Department of Bioinformatics and Computational Biology


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Next-Generation (Clustered) Heat Maps
Description Next-Generation (Clustered) Heat Maps are interactive heat maps that enable the user to zoom and pan across the heatmap, alter its color scheme, generate production quality PDFs, and link out from rows, columns, and individual heatmap entries to related statistics, databases and other information.
Development Information
Language Java
Current Version N/A
Status Active
News An NG-CHM server for creating your own test NG-CHMs is now available! Advanced users can now download a local copy of the NG-CHM system.
Help and Support
Discussion Discussion on Github


Examples: NG-CHM for The Cancer Genome Atlas (TCGA)

Our NG-CHM Pan-Cancer Compendium Portal contains numerous TCGA-related NG-CHM. These NG-CHM are hosted on our NG-CHM server, which provides the public with view-only access to many NG-CHMs. Before using TCGA data, please read TCGA guidelines for publication and moratoriums.

We have a short Introductory Video describing the key features of the NG-CHM system. (Note: This video starts with 10 seconds of black and describes an earlier version of the system.) You can also watch the video on youtube.

The NG-CHM User Guide describes the NG-CHM user interface.

Next Generation Clustered Heat Maps

Heat maps are graphical representations that have been used for decades to present easily digested summaries of two-dimensional data matrices. Since 1993, they have been used for displaying biological data, and their use in displaying such data is now ubiquitous.

For high-throughput biological data, traditional static heat maps have several major drawbacks:

  • The large size of high-throughput biological data (tens of thousands of variables per sample, or more, and hundreds to thousands of samples) limits static heat maps to showing either an overview of the overall pattern, or a detailed view of a tiny part of it.
  • There is no mechanism for the user to interactively move from examining data elements to accessing related information. For small data sets with at most a few tens of variables or samples, this is a small inconvenience, but for large data sets it is a significant issue. For instance, identifying what characteristics a group of similar genes or samples have in common often requires the assistance of a specialized bioinformatician.
  • The color scheme used in a static heat map is fixed when it's created.
  • Comparing traditional heat maps of two independent variables is difficult.

Our conception of Next-Generation (Clustered) Heat Maps (NG-CHM) addresses these drawbacks:

  • Interactive controls allow users to zoom and pan around a NG-CHM to see whatever parts of it they desire to, from its entirety through major regions of it, all the way down to a handful of adjacent data elements.
  • Users can follow links from heat map elements (rows, columns, matrix elements, and/or groups of these) to related information or analyses. For instance, the user can select a cluster of co-regulated genes and follow a link to an analysis of the characteristics that these genes have in common.
  • Users can interactively choose the color scheme that works best for them. This could be for aesthetic reasons (for instance, choosing a color scheme appropriate to ones color vision) or scientific ones, such as highlighting a specific range of values of interest.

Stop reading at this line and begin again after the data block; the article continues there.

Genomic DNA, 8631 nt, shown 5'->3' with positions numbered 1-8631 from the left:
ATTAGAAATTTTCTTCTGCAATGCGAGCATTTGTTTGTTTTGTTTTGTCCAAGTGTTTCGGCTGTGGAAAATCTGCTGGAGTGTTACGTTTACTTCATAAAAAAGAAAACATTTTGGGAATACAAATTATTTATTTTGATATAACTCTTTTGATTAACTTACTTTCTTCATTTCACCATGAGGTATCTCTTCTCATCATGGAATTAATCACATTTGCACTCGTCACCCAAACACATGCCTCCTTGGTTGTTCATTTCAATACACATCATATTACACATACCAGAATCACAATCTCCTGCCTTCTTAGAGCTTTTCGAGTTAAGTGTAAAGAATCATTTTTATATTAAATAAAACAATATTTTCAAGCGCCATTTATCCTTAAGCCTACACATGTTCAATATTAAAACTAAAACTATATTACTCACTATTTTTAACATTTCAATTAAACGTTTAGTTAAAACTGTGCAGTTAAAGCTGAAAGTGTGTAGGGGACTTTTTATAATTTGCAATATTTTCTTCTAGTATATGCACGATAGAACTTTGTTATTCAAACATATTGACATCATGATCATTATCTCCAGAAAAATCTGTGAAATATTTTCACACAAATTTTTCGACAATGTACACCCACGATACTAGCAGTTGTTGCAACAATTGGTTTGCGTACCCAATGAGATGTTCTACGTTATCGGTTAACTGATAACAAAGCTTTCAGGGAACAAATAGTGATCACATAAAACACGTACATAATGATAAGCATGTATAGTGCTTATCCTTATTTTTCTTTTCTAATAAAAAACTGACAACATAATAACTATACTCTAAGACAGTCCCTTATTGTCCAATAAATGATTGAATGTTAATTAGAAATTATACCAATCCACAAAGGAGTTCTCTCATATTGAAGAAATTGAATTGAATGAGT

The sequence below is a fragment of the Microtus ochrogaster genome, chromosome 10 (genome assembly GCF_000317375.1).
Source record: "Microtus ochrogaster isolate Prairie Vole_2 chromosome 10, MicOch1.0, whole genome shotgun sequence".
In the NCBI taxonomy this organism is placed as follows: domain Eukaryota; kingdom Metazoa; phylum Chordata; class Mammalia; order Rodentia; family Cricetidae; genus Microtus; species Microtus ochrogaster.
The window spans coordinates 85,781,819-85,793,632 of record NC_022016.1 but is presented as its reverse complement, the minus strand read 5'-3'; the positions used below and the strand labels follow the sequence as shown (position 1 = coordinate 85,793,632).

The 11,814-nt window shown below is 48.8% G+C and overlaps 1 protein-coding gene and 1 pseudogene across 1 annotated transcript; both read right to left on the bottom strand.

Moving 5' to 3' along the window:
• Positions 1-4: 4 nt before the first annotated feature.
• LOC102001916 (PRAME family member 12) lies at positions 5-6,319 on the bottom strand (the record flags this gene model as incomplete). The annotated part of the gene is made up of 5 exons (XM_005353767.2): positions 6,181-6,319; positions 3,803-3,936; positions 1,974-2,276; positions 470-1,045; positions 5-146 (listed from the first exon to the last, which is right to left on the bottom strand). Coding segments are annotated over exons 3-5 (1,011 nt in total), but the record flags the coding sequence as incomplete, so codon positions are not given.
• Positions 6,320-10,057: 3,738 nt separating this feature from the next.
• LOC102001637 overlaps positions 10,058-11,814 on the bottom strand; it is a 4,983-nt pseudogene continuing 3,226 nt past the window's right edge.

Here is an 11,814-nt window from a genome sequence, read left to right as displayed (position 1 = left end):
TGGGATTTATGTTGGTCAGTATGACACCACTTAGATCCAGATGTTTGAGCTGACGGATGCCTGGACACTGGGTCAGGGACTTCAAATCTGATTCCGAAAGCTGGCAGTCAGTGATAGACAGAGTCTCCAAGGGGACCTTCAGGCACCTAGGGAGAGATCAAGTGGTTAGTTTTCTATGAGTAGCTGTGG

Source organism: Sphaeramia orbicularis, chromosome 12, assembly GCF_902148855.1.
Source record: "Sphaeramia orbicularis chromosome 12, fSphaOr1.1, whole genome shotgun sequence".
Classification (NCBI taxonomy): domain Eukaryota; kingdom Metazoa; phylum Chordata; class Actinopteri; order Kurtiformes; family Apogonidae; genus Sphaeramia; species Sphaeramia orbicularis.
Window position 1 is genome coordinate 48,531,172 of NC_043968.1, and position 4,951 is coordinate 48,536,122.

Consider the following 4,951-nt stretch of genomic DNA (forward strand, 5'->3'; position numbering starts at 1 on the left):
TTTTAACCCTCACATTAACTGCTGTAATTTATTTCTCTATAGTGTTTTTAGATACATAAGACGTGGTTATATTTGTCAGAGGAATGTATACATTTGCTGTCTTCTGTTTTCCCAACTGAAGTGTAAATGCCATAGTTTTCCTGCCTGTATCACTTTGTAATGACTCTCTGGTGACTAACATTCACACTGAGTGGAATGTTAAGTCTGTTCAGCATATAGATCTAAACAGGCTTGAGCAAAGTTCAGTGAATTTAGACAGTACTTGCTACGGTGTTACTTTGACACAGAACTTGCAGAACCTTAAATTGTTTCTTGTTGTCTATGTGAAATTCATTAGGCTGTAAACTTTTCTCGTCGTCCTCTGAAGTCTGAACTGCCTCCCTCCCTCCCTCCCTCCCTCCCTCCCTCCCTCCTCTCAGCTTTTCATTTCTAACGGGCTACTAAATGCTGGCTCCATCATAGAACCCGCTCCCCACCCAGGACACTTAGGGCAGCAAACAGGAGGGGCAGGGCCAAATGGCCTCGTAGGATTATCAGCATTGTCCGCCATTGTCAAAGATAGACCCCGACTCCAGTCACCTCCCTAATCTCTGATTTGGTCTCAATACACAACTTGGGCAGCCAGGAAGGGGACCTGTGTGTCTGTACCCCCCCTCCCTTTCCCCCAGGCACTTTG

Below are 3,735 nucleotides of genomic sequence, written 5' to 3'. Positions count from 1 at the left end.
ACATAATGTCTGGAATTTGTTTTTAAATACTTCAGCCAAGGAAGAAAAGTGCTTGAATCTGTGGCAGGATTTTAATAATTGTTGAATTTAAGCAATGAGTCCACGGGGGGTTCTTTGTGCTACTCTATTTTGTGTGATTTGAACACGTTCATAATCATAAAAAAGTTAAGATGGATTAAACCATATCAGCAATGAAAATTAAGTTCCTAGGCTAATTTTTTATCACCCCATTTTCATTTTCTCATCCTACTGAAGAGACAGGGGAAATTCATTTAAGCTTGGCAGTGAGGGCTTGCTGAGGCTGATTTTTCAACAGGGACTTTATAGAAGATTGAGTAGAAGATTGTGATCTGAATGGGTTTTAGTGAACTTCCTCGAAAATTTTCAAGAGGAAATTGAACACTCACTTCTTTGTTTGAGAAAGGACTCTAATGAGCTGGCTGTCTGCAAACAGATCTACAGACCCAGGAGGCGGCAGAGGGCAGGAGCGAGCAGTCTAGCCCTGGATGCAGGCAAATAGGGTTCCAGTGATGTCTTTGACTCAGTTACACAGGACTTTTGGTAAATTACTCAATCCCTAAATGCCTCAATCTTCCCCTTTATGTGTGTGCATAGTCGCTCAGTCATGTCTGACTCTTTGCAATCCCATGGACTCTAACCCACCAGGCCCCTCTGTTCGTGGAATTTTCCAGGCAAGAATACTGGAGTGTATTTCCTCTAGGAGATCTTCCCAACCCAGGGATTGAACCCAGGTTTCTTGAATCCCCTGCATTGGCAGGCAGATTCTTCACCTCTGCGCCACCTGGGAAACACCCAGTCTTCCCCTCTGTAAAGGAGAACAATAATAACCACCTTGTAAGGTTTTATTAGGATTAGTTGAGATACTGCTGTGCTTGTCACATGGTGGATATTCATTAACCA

• Users can juxtapose two or more independent variables, either temporally or by superposition, to identify potentially interesting relationships between them.

In addition, the NG-CHM system provides the other features you would expect in a full-featured clustered heat map solution, including the ability to generate publication-quality graphics.

Next-Generation (Clustered) Heat Map Components

Users can view a NG-CHM using any modern browser with Javascript enabled.

Our implementation of the NG-CHM concept consists of multiple components:

  • a NG-CHM Server, which serves the user interface elements to the user's browser on demand,
  • a NG-CHM Java Builder, which creates a NG-CHM from a detailed specification,
  • an R library, which provides an easy interface for a biostatistician or bioinformatician to use the NG-CHM Java builder in scripts,
  • NG-CHM Comprehensive Web Builder, which provides an easy interface for an end-user to create a NG-CHM, and
  • NG-CHM Quick Web Builder, which provides a very easy interface for an end-user (for instance, a biologist) to create a NG-CHM.


A compendium of read-only NG-CHMs showing The Cancer Genome Atlas (TCGA) data is available at .

A publicly accessible server for creating your own test NG-CHMs is available at .

Users with advanced system administrator skills can install a local NG-CHM system instance based on docker. Installation instructions are available at NG-CHM:Docker. Once installed, users can create NG-CHMs using the built-in Builder Web Application (similar to the one on our test server). Advanced bioinformatics analysts can also use our high-level R library for building NG-CHMs.

In the near future, we are planning to release:

  • a user-friendly system enabling ordinary users to install a local NG-CHM system.


Research Scientists

  • Bradley M. Broom
  • Rehan Akbani
  • John N. Weinstein

Software Developers

  • In Silico
    • Michael Ryan
    • James Cleland
  • SRA International
    • David Kane
    • Deepti Dodda
    • Lam Nguyen
    • Panna Shetty
    • Sid Acharya
  • MD Anderson
    • Chris Wakefield

Administrative Support

  • Allen T. Chang
  • Jun Zhang
  • Sylvain Laroche

Funding Support

  • TCGA: Grant number U24CA143883 from NCI/NIH
  • The Michael & Susan Dell Foundation: The Lorraine Dell Program in Bioinformatics for Personalization of Cancer Medicine
  • The H.A. Mary K. Chapman Foundation
  • Anonymous donor for Computational Biology in Cancer Medicine